Is it really bend, or are there LED panels mounted to give something the appearance of being round? This needs to be known. If that is clear, and most of the time, AFAIK, it is based on panels, the work is just based on how savvy one is with UVs.
I think the key is here to have a plane that is bent into place, representing the exact geometry of the target “screen”, and a flat representation that has the exact same polygon set up. In that way, you can project and bake, then use the harvest (copied) UV, and you have it in a flat rectangular way.
In post two, I have shared all single steps with several files.
The key is to know exactly where one should stand to see the effect, as it falls apart when you move away, and to have a good “blueprint” of the video wall, flat, folded, or “bend”. Each is different.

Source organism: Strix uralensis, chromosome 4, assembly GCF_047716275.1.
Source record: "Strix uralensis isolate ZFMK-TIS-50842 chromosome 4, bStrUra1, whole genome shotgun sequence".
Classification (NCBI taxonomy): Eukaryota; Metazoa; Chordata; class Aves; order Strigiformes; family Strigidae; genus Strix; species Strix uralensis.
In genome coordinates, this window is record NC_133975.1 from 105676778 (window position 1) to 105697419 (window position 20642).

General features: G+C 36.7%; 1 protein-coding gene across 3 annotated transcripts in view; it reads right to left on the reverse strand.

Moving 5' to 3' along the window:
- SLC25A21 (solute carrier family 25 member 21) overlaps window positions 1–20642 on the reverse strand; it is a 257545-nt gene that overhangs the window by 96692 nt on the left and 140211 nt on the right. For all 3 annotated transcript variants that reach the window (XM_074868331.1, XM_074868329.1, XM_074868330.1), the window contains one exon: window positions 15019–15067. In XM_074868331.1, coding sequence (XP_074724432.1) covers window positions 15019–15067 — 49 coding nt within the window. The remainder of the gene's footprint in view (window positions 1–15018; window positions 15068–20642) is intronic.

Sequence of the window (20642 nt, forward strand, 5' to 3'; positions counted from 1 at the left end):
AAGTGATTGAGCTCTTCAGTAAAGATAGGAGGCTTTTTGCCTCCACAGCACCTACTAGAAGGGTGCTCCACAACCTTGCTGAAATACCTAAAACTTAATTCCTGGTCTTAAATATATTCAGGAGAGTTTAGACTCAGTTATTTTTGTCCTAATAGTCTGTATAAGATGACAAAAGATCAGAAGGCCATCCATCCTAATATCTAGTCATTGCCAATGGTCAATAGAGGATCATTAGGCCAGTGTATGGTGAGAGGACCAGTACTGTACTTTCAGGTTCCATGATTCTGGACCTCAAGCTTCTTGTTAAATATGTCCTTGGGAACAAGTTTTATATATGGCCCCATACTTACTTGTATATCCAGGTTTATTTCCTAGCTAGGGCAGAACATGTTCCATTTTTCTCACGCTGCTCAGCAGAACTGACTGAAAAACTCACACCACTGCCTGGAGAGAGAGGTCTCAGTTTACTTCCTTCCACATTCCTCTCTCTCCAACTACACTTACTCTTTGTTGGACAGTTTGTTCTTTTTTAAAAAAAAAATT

The first step is certainly to get fluent with UVs. Without that, there is no option to understand that. So, since I have no clue if that is new to you or if you’re fluent with this, here is a little introduction drill. Has worked wonders with uncounted people so far.
The technology is moving on, and I believe that the LED Volume, with their real-time engines, will take care of that soon, as they do it already in all these new exciting studios that pop up. I’m not clear how accessible these functions field already, but I don’t see a big secret in it. (It was, after all, part of my final work to get my MFA back in the early ‘90s while creating a VR center, with anything we see these days, virtual studios and anamorphic displays.
One of the best videos I have seen is this here:
So far, I have followed it (with great interest, BTW.), the software in use is set up with the data from the LED Volume (i.e., bent wall), and then the input is calculated based on the tracking of the camera (which represents the sweet spot of these video walls like in Japan for example.
All the best